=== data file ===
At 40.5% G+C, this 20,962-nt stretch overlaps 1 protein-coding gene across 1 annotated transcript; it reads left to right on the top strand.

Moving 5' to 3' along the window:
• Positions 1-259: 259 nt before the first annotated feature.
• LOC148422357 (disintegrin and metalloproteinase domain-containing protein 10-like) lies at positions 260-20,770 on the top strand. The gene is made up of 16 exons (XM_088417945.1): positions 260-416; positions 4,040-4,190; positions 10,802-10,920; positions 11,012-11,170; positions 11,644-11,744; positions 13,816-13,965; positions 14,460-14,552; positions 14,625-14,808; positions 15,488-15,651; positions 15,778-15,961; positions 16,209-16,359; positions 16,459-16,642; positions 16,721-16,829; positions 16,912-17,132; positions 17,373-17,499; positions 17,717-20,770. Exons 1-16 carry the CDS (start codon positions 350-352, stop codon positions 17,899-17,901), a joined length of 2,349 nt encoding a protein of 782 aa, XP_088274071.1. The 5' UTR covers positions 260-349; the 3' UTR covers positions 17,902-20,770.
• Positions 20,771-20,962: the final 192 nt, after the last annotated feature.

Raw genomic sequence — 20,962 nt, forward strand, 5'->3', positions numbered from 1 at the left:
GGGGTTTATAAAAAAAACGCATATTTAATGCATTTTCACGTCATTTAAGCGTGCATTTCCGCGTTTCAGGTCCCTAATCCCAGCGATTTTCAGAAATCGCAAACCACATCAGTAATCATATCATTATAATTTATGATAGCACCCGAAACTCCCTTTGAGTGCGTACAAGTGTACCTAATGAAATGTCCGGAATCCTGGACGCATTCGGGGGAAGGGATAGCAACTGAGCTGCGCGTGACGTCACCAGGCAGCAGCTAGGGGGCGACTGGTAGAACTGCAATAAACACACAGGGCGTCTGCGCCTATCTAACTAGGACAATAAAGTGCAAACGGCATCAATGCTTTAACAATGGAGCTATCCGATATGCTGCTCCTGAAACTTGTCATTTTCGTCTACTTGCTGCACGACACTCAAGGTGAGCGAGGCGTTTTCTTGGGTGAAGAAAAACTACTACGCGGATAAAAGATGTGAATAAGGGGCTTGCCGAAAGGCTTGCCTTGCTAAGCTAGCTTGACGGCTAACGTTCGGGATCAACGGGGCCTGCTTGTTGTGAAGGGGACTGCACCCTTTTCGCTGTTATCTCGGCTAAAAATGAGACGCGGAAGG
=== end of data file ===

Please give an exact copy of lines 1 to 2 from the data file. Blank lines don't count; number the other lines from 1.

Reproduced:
At 40.5% G+C, this 20,962-nt stretch overlaps 1 protein-coding gene across 1 annotated transcript; it reads left to right on the top strand.

Moving 5' to 3' along the window: